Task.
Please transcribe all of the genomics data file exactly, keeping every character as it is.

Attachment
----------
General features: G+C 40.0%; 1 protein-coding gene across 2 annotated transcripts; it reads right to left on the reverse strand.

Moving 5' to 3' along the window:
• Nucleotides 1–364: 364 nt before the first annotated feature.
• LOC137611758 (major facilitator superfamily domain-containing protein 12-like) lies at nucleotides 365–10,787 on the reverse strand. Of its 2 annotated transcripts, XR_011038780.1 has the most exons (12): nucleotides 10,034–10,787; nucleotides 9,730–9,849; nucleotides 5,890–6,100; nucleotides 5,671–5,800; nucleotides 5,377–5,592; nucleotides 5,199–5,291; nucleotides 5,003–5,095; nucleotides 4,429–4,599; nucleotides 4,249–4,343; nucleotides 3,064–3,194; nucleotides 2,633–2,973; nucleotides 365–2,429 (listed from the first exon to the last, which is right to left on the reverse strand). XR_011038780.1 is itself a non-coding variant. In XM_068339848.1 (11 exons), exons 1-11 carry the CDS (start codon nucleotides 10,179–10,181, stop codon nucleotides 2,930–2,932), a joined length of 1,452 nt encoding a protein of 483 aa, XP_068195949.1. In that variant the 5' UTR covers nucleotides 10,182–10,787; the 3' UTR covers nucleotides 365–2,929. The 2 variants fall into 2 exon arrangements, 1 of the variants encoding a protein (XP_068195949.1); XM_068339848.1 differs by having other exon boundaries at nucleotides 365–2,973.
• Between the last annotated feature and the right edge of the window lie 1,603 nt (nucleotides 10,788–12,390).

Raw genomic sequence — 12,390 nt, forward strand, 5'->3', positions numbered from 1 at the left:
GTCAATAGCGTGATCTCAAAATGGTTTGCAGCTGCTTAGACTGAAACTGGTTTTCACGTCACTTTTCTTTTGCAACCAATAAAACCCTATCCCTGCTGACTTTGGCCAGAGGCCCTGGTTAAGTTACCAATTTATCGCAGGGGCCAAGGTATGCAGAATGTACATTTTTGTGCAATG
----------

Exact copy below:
General features: G+C 40.0%; 1 protein-coding gene across 2 annotated transcripts; it reads right to left on the reverse strand.

Moving 5' to 3' along the window:
• Nucleotides 1–364: 364 nt before the first annotated feature.
• LOC137611758 (major facilitator superfamily domain-containing protein 12-like) lies at nucleotides 365–10,787 on the reverse strand. Of its 2 annotated transcripts, XR_011038780.1 has the most exons (12): nucleotides 10,034–10,787; nucleotides 9,730–9,849; nucleotides 5,890–6,100; nucleotides 5,671–5,800; nucleotides 5,377–5,592; nucleotides 5,199–5,291; nucleotides 5,003–5,095; nucleotides 4,429–4,599; nucleotides 4,249–4,343; nucleotides 3,064–3,194; nucleotides 2,633–2,973; nucleotides 365–2,429 (listed from the first exon to the last, which is right to left on the reverse strand). XR_011038780.1 is itself a non-coding variant. In XM_068339848.1 (11 exons), exons 1-11 carry the CDS (start codon nucleotides 10,179–10,181, stop codon nucleotides 2,930–2,932), a joined length of 1,452 nt encoding a protein of 483 aa, XP_068195949.1. In that variant the 5' UTR covers nucleotides 10,182–10,787; the 3' UTR covers nucleotides 365–2,929. The 2 variants fall into 2 exon arrangements, 1 of the variants encoding a protein (XP_068195949.1); XM_068339848.1 differs by having other exon boundaries at nucleotides 365–2,973.
• Between the last annotated feature and the right edge of the window lie 1,603 nt (nucleotides 10,788–12,390).

Raw genomic sequence — 12,390 nt, forward strand, 5'->3', positions numbered from 1 at the left:
GTCAATAGCGTGATCTCAAAATGGTTTGCAGCTGCTTAGACTGAAACTGGTTTTCACGTCACTTTTCTTTTGCAACCAATAAAACCCTATCCCTGCTGACTTTGGCCAGAGGCCCTGGTTAAGTTACCAATTTATCGCAGGGGCCAAGGTATGCAGAATGTACATTTTTGTGCAATG